“Experimented On”

This “experimented on” phrase bothers me a bit:


The SJSU affair falls somewhere between educational research and a social experiment, and we are very much in need of better experiments in these areas. Most educational research is pretty abysmal. Most social policy goes untested. The lack of decently designed experiments in these areas generally allows the people with the most money and policy clout to determine what constitutes truth in this space. And people suffer because of that, every day.

So we need more experimentation. And we probably need better experiments than SJSU, where Udacity demonstrated negligence in offering students an experience they should have known to be inferior. I am not arguing that we should shrug our shoulders at a company that takes student failure too lightly, or directs policy interventions disproportionately at the powerless.

But “experimented on” somehow implies to me that the rest of us are not making choices every day on how we educate students. I used a team-based model in my third iteration of a statistical literacy class I taught, and I tracked its effectiveness. Results were mixed. Was I “experimenting on” my students? I introduced peer instruction another semester. I was certainly experimenting with my delivery — but was I experimenting “on” the class?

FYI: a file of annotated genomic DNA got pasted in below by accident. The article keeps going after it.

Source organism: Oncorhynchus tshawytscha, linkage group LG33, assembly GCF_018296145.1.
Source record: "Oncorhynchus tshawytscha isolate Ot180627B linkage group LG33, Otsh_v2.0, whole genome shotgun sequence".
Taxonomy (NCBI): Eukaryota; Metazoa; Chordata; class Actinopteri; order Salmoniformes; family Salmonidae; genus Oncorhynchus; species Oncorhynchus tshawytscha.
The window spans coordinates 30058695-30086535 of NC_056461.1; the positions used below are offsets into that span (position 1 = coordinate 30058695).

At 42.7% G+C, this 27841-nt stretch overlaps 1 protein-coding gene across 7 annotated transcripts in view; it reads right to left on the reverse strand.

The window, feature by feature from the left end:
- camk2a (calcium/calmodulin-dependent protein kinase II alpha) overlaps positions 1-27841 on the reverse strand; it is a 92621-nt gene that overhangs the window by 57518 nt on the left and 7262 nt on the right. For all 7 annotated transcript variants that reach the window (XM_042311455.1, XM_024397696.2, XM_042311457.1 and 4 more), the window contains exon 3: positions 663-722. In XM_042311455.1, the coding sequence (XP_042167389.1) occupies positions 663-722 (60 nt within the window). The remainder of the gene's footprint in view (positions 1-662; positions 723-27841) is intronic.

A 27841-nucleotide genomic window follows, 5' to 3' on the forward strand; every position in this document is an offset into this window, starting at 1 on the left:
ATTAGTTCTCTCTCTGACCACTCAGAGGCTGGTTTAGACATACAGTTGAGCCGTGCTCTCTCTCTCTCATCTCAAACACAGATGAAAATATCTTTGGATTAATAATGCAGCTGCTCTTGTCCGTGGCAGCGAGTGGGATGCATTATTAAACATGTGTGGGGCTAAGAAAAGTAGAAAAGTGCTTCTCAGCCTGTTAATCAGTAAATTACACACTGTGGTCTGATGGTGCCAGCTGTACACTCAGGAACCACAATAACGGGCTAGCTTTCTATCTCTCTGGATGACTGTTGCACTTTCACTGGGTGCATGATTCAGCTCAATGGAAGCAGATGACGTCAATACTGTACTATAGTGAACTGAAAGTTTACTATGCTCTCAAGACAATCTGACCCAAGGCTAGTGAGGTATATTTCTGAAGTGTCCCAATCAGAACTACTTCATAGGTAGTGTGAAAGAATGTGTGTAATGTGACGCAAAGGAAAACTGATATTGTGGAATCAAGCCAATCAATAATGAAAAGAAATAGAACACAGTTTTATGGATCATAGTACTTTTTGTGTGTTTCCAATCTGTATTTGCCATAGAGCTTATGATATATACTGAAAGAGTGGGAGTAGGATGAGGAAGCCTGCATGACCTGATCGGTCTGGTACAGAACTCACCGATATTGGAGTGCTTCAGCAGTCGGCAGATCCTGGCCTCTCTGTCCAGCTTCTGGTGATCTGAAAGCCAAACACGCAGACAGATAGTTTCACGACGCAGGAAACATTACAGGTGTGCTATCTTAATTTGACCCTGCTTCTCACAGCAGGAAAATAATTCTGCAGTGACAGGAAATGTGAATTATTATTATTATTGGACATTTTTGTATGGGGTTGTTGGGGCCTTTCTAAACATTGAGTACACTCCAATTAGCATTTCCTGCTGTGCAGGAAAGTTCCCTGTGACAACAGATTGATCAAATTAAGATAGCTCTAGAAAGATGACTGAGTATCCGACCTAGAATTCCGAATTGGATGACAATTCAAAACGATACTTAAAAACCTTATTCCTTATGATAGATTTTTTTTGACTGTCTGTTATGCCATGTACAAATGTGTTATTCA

I’d say no. I was altering instruction to find out what worked best, and paying attention to the results. This, broadly, is what it means to be a professional. And I don’t think that changes at the institutional level. I was not using my power as a teacher to collect data on stress reactions to various forms of supersonic pitches, or on heart rate reactions to violent imagery. I was trying to do the best I could at what both society and the students were paying me to do.

I’m eliding a lot of concerns here for the sake of brevity. I’m happy to argue this more deeply in the comments. But “experimented on” sounds to me like the ickiness is coming from the use of a formal design. That’s wrong, in so many ways.

In reality, the ethical considerations in situations like SJSU are both more broad and more narrow. Such activities are unethical if the treatment received by either of the test groups is unethical, end of story. If the treatment of the Udacity students is unethical inside the experiment, it would likely be unethical had no experiment framed it — the fact that we’re tracking outcomes has little to do with it. Likewise, if the use of Udacity for this purpose is an acceptable policy option outside of an experiment, then the use of random assignment to assign it is ethically neutral.